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Wednesday, October 11, 2006 - Page updated at 12:00 AM

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Q&A with Frank Rich: Seeing The Decider as The Deceiver

Seattle Times staff reporter

New York Times columnist Frank Rich is pugnacious on the op-ed page, but he's sure a genial lunch companion.

He allowed me to carry out an incursion of his side of the table with the mission of skewering a potato on his plate, without a single harangue or accusation. Maybe it was because I had an exit strategy — and because I'm not a player in George W. Bush's administration.

The former theater critic, 57, has been called "The Butcher of the Beltway" for skewering the president and the Iraq war. Rich was in Seattle on Monday promoting his new book on those subjects, "The Greatest Story Ever Sold — The Decline and Fall of Truth from 9/11 to Katrina" (Penguin,$25.95).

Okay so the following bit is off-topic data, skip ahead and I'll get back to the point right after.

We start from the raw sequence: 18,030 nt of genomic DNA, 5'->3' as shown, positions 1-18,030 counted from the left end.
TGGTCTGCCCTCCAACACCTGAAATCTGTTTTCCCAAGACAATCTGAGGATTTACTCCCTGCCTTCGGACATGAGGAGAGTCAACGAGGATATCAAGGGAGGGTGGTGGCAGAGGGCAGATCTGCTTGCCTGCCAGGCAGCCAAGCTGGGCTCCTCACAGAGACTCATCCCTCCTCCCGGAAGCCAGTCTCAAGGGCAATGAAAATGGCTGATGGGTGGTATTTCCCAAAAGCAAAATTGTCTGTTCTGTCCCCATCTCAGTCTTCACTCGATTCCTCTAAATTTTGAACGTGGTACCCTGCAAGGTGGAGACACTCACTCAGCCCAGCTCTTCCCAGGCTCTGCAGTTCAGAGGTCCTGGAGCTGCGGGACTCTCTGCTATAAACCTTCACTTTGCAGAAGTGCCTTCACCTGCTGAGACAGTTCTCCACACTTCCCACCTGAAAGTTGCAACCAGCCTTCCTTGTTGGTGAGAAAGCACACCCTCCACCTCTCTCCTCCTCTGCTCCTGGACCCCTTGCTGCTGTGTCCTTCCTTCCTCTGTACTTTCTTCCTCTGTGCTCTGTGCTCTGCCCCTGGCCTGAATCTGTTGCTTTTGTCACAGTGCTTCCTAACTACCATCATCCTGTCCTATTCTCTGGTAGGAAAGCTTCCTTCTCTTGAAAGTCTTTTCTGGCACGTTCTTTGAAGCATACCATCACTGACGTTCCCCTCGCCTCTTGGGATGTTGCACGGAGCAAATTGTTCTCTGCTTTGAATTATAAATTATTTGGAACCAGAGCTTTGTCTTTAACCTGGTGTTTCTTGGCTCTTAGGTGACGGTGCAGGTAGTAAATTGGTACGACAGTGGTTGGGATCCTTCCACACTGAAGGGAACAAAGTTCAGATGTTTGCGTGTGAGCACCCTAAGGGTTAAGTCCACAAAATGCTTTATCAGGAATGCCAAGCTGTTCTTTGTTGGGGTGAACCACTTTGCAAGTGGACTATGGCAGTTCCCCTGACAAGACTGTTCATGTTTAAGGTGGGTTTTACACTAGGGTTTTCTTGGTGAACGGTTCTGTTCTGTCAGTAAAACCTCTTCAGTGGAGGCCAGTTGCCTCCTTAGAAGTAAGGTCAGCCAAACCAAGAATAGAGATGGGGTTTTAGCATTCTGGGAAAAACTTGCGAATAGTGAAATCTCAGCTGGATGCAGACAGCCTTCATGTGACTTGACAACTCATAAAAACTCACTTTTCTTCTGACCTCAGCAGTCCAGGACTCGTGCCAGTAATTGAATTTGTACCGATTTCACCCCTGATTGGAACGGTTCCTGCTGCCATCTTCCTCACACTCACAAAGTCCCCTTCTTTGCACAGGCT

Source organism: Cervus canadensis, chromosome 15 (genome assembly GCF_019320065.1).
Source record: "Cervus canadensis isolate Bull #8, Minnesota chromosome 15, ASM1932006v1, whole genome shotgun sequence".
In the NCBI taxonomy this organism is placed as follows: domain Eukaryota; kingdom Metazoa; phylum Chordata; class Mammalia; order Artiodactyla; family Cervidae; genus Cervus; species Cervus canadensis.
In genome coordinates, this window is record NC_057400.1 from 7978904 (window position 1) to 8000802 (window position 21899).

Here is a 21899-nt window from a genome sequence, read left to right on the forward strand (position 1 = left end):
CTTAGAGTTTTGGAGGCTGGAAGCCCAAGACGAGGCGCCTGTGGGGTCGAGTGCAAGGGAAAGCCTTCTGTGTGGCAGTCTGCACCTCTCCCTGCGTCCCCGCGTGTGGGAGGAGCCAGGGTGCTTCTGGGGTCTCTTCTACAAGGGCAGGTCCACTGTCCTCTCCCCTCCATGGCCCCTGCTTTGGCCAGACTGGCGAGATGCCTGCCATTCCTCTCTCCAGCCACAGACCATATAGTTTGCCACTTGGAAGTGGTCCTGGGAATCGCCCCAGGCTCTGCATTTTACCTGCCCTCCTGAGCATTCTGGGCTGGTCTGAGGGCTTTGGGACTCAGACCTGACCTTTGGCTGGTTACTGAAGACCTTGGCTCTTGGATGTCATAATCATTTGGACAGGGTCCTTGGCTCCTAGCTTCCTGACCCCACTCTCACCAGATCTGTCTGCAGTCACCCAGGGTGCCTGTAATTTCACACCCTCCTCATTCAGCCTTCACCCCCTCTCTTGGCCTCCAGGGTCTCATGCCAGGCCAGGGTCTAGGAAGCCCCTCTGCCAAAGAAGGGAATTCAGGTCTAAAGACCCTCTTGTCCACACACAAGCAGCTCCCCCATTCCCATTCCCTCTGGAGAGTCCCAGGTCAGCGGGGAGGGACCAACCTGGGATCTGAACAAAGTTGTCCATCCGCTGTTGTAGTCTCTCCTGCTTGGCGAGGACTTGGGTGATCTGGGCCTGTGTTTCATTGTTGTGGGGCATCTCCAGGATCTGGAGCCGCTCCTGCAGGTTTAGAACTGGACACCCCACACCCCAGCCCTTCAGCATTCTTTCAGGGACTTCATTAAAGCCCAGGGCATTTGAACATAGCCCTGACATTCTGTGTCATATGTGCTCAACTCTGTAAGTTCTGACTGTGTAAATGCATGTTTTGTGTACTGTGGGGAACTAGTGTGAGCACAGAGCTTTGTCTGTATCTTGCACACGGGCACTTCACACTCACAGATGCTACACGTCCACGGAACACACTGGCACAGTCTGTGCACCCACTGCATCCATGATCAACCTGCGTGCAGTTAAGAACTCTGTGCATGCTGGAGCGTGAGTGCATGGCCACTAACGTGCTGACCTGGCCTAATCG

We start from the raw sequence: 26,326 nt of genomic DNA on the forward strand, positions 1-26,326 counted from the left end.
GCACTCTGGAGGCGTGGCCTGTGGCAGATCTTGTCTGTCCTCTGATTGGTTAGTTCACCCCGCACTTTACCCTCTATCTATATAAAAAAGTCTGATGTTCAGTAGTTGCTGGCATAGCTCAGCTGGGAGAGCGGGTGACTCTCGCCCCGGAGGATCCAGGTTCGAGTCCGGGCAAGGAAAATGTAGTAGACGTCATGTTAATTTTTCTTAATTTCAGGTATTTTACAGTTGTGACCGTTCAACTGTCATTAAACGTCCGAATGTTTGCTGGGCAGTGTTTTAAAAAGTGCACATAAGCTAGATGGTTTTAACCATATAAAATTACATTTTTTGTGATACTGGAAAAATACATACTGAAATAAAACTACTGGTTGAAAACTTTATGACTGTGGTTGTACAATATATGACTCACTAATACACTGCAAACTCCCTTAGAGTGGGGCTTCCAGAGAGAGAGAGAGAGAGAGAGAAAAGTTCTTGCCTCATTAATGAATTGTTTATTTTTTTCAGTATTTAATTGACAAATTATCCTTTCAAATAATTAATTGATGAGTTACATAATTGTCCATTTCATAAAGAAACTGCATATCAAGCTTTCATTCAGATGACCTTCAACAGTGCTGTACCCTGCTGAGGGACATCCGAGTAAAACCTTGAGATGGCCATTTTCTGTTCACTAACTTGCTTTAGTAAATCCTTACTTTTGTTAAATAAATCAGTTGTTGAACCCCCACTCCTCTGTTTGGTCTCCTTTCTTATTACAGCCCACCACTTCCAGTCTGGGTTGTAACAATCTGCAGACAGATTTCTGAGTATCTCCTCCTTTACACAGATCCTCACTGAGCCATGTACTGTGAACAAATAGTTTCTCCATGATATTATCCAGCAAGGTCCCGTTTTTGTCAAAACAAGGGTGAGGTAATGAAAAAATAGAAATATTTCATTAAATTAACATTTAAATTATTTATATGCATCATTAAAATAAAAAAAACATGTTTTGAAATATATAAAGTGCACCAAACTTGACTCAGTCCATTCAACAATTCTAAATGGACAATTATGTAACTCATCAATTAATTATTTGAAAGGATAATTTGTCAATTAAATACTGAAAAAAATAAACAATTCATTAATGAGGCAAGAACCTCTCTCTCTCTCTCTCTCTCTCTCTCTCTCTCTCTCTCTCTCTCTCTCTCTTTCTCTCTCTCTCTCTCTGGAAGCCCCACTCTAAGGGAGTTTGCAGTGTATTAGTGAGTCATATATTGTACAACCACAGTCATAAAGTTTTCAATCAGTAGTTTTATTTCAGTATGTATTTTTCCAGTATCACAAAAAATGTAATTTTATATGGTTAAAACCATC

We were dining in the W Hotel — I didn't ask if the irony was intentional.

Q: How did your background in theater prepare you to write about politics?

A: I think what's served me in the Bush administration is I do know theater when I see it, and this administration just puts on one show after another — and elaborate shows and cunning ones. You see something like "Mission Accomplished," which was much more complicated than just that banner — airplane scene, costumes, troops, camera angles. It's useful for seeing an administration which, in the case of this one, is so in love with staging propaganda. So a lot of what they do is very recognizable to me as theater, show business.

Q: It might be simpler just to ask what you think Bush and his people haven't lied about.

A: I don't know if I'd make quite that strong a statement, but there's some things. As was true at the time before 9/11 and has been reaffirmed ever since, there's some things that Bush is completely honest about.